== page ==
Sometimes science lags so far behind art that painters are left to fall back on proto-sciences like alchemy. The results are all too often disaster for art. With the advance in science brought by the Enlightenment and the rise of colourmen, the eighteenth century should have seen improving quality and standards in oil painting. Although that may be true in some respects, some of the most conscientious painters discovered how to make their art self-destruct through alchemy.
The problem at the heart of this is that it took around six centuries for anyone to start to comprehend how oil paint works. The development of oil painting techniques was almost entirely the result of careful observation and hit-or-miss experimentation. It wasn’t really understood scientifically until the twentieth century how drying oils binding pigment particles together in a paint layer changed from creamy liquid to a robust solid. The process is a combination of oxidation and polymerisation, but can so easily change into saponification, resulting in runny soap rather than the long-living paint layer we all hope for.
What often lured painters to stray from tried and tested materials and techniques was the mystique surrounding the Old Masters of the Renaissance, Rubens, van Dyck, and most of all Rembrandt.
Sir Joshua Reynolds (1723–1792), founding president of the Royal Academy in London, was a notable victim. He had a conventional training in oil painting with Thomas Hudson (1701-1779), a successful portrait painter who used traditional and conservative methods with roots going back to the late 1600s. This used layers, starting with dead colouring, the laying in of shadows and lights, then blending in transitions of shading and colour wet-on-wet. Highlights were then brought out, and shadows glazed, to produce a series of thin layers, and a smooth, finished paint surface.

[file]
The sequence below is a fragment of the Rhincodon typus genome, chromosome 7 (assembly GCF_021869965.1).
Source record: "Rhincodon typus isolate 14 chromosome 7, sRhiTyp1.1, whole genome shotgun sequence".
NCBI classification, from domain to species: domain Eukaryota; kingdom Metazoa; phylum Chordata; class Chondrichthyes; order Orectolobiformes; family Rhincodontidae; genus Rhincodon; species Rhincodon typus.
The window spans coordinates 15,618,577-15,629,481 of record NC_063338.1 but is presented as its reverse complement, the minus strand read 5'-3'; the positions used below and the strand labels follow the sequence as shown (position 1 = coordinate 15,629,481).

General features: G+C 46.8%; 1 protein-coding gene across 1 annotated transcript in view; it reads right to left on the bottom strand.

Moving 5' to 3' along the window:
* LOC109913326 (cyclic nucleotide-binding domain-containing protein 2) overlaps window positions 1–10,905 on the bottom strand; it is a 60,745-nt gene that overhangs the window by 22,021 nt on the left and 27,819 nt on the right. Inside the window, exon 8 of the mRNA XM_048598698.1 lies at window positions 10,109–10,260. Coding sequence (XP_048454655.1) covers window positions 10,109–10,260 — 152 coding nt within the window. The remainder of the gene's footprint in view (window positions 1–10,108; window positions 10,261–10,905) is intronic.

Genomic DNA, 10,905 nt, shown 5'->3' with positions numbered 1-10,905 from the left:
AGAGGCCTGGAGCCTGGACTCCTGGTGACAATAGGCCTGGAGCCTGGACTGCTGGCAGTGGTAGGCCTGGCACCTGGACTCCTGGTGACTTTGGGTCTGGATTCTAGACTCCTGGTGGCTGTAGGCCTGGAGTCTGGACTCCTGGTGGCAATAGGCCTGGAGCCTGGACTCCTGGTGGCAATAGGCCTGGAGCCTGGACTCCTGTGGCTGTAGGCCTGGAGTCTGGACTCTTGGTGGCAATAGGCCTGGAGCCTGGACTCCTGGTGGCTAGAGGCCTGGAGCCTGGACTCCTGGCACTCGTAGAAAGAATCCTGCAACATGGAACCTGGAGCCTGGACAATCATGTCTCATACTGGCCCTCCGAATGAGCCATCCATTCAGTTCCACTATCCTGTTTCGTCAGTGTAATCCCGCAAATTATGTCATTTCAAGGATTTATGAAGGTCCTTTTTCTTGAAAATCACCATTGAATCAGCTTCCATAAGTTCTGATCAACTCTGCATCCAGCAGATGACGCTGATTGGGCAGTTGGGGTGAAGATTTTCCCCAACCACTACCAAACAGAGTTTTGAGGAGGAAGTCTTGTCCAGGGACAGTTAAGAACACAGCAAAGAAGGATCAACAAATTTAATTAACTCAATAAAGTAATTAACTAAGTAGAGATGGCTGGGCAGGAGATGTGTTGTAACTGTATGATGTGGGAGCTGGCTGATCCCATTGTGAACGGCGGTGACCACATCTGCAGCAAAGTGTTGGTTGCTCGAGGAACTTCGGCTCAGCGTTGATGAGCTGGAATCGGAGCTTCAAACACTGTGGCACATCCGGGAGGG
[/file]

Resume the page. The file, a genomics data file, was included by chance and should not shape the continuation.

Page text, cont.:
Reynolds’ early stages are shown well in this abandoned portrait of Mrs Robinson (c 1784), where most of the paint layer is sufficiently thin as to allow the texture of the canvas to show through.
His portrait of Anne Seymour Damer (née Conway) (1773) shows this technique working well, with painterly highlights, and textures in the fabrics. That of flesh has aged well, with limited fine cracking visible.
Reynolds aspired to the greatness of the Masters, and in his quest to achieve that, he experimented, particularly after he visited Italy in 1749-52. Most of his canvases were supplied stretched and primed by colourmen, but Reynolds appears to have customised his paint composition very considerably, if he didn’t have it made to his own specifications.
Seeing that the works of Masters, such as Rembrandt, had passages with quite thick applications of paint, Reynolds also applied his paint thickly in appropriate passages. In order to make the paint viscous enough for that, he took to adding mediums which he felt resembled those used by the Masters. He seldom scraped back paint in order to correct or change his paintings, but applied more paint over the top of as many as ten previous layers, some of them quite viscous and thick.